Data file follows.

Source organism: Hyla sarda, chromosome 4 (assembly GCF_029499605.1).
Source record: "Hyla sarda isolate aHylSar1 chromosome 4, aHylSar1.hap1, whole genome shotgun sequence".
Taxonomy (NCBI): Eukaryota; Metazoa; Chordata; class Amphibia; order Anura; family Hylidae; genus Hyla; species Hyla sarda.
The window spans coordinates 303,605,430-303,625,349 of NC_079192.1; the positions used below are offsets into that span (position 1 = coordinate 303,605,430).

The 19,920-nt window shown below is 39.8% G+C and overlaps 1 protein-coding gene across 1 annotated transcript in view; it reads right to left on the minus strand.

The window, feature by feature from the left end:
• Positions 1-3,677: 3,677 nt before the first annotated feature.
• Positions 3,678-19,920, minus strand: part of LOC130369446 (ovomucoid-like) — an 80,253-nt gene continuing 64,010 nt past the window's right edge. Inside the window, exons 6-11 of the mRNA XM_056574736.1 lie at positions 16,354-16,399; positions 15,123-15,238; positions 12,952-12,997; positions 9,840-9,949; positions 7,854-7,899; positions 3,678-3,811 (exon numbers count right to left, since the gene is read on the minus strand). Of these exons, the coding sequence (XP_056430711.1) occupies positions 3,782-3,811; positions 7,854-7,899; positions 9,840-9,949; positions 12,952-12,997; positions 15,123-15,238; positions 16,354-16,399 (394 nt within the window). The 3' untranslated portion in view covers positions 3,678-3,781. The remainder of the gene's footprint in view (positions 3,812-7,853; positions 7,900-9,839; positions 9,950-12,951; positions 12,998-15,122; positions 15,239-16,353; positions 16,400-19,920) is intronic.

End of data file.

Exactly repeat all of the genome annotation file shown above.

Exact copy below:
Source organism: Hyla sarda, chromosome 4 (assembly GCF_029499605.1).
Source record: "Hyla sarda isolate aHylSar1 chromosome 4, aHylSar1.hap1, whole genome shotgun sequence".
Taxonomy (NCBI): Eukaryota; Metazoa; Chordata; class Amphibia; order Anura; family Hylidae; genus Hyla; species Hyla sarda.
The window spans coordinates 303,605,430-303,625,349 of NC_079192.1; the positions used below are offsets into that span (position 1 = coordinate 303,605,430).

The 19,920-nt window shown below is 39.8% G+C and overlaps 1 protein-coding gene across 1 annotated transcript in view; it reads right to left on the minus strand.

The window, feature by feature from the left end:
• Positions 1-3,677: 3,677 nt before the first annotated feature.
• Positions 3,678-19,920, minus strand: part of LOC130369446 (ovomucoid-like) — an 80,253-nt gene continuing 64,010 nt past the window's right edge. Inside the window, exons 6-11 of the mRNA XM_056574736.1 lie at positions 16,354-16,399; positions 15,123-15,238; positions 12,952-12,997; positions 9,840-9,949; positions 7,854-7,899; positions 3,678-3,811 (exon numbers count right to left, since the gene is read on the minus strand). Of these exons, the coding sequence (XP_056430711.1) occupies positions 3,782-3,811; positions 7,854-7,899; positions 9,840-9,949; positions 12,952-12,997; positions 15,123-15,238; positions 16,354-16,399 (394 nt within the window). The 3' untranslated portion in view covers positions 3,678-3,781. The remainder of the gene's footprint in view (positions 3,812-7,853; positions 7,900-9,839; positions 9,950-12,951; positions 12,998-15,122; positions 15,239-16,353; positions 16,400-19,920) is intronic.